Honor your parents, and though there may be problems sometimes, remember to love and understand them and to be as patient and tolerant as you would want them to be with you.
People are aware of your example. Remember always to walk in the ways of the Lord and he will bless you beyond measure. You will have many opportunities to be in the public eye, so do nothing that would be contrary to Christ’s example.
Work hard. Use discipline. Have courage, faith, and pray always.
As you love yourself, you will love others.
“Sally,” I exclaimed when she shared the letter with me, “you were positively prophetic when you wrote that!”
“Not really,” she replied thoughtfully. “It is the kind of letter any young Latter-day Saint person could have written to himself.
“Every one of us has important decisions to make,” she continued, “little decisions like whether to attend a bull fight or a Sabbath day meeting and larger ones like whether or not to attend college, go on a mission, marry in the temple—the list goes on …
“Each of us has special responsibilities, talents—and parents to love and to honor.
“Others look to our example. Each of us is ‘that Mormon girl or boy’ from someplace or other. Wherever we go, we represent ourselves, our parents, and the Lord.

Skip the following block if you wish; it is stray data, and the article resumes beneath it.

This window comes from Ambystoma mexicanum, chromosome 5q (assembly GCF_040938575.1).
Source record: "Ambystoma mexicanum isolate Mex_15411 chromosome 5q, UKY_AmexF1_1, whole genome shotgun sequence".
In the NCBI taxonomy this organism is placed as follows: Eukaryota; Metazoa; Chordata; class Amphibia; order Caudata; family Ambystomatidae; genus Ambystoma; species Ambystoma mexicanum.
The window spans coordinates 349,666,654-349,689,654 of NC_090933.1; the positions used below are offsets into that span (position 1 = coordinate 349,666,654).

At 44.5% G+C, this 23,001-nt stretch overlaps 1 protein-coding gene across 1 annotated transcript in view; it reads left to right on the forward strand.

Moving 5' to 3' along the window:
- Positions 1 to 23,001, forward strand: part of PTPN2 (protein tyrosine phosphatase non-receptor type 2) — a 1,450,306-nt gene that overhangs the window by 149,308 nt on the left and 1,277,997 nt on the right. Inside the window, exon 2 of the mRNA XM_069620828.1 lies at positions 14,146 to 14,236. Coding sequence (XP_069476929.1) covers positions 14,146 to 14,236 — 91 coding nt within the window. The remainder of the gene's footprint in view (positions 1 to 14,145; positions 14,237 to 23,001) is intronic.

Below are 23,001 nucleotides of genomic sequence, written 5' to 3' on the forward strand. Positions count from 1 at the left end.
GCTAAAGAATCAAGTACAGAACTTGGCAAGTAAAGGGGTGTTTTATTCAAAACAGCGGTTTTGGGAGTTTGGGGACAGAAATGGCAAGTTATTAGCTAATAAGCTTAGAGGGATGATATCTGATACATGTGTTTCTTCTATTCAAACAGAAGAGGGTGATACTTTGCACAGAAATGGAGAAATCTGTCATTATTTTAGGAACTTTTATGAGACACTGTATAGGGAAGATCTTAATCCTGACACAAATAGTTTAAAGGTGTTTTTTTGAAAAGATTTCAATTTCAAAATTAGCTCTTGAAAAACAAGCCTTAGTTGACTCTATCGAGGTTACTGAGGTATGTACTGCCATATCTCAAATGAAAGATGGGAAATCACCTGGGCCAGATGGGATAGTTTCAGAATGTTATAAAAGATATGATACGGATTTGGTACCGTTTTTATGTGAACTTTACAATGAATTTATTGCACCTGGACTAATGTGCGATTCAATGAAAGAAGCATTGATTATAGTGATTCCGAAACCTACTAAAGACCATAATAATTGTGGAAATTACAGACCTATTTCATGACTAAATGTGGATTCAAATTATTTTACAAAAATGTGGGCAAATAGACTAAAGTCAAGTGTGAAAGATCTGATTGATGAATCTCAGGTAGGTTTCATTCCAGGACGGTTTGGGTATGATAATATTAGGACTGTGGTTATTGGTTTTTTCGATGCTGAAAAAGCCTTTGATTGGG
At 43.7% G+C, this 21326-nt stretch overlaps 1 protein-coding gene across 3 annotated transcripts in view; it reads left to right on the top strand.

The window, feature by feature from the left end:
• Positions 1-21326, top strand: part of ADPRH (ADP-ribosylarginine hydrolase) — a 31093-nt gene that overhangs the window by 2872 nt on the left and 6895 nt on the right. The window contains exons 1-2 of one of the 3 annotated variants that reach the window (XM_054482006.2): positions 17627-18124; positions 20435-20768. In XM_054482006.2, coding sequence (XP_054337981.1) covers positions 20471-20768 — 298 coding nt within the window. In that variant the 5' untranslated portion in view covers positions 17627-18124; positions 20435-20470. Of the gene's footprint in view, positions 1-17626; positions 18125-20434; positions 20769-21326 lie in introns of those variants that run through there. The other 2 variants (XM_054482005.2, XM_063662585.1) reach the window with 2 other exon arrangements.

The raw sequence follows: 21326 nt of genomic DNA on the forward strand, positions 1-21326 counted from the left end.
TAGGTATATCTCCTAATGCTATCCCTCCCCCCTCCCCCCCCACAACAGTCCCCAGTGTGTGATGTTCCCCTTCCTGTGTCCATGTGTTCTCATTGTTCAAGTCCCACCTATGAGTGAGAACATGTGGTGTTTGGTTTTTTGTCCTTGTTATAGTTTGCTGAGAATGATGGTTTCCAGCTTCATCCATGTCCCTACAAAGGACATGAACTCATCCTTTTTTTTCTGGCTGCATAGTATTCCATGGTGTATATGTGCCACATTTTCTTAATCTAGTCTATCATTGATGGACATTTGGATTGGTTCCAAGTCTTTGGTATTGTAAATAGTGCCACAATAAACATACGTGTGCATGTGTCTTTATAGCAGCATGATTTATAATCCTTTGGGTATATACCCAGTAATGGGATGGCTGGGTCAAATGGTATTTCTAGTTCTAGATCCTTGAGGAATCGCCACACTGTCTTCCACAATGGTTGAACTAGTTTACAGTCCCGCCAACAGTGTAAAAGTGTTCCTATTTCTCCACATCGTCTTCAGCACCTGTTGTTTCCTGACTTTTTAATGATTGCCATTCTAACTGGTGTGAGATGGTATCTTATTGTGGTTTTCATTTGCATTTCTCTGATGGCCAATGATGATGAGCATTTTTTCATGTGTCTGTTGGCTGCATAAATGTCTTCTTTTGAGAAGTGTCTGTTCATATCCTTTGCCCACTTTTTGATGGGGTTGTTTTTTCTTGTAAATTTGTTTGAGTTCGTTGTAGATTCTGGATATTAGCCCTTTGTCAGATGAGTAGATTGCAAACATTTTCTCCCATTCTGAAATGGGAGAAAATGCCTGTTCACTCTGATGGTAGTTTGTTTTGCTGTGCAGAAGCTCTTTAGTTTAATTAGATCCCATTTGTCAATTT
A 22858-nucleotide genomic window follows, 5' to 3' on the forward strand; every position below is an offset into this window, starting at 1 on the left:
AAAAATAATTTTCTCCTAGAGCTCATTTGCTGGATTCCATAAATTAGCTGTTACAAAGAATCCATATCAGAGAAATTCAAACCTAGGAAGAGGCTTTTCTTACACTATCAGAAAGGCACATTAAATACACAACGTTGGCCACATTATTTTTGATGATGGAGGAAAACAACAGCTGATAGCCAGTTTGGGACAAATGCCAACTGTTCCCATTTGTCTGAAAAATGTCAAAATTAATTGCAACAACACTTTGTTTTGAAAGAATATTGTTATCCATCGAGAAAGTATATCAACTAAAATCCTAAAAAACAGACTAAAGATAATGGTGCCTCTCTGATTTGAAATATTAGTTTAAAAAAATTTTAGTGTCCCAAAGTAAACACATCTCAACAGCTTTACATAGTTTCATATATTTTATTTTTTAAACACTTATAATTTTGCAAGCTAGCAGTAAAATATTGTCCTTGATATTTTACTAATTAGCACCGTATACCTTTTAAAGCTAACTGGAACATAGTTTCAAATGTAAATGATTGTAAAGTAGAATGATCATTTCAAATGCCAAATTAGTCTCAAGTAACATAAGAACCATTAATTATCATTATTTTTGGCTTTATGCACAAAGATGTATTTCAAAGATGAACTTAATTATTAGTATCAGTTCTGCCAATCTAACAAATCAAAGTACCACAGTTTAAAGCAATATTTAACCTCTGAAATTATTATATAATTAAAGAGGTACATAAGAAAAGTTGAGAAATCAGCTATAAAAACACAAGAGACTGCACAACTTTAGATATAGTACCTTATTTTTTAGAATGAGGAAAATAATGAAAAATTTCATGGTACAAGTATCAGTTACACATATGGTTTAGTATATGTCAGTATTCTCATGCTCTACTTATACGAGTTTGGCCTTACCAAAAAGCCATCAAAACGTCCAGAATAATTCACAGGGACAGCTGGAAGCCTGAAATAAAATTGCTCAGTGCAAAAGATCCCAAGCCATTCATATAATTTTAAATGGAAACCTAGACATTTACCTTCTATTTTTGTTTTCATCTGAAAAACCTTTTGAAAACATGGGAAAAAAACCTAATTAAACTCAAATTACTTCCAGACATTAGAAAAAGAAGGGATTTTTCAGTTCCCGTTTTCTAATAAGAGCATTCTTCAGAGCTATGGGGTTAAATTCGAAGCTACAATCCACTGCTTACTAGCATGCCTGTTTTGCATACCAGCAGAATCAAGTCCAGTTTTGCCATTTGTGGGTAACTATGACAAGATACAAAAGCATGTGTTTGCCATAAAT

“And each one is preparing himself (or herself) to be the eternal companion of someone special who is also preparing. Then when both are ready, we will find one another.
“But for right now, each of us has 24 hours every day in which to work, pray, practice discipline, and cause the wonderful experiences of life to happen.”
At the close of the Miss America Pageant in Atlantic City, New Jersey, Sally Peterson was named Miss Congeniality, a title valued second only to that of Miss America.
The Award was made after the 50 contestants had voted to select the girl who, throughout the exciting and sometimes exhausting week, had been most friendly, appreciative, genuine, cheerful. It is an honor which recognizes inward as well as outward beauty.
As Miss Congeniality, Sally received a $1,000 scholarship. She also won a $1,000 Grand Music Award for her performance with orchestra of Rachmaninoff’s Piano Concerto No. 1.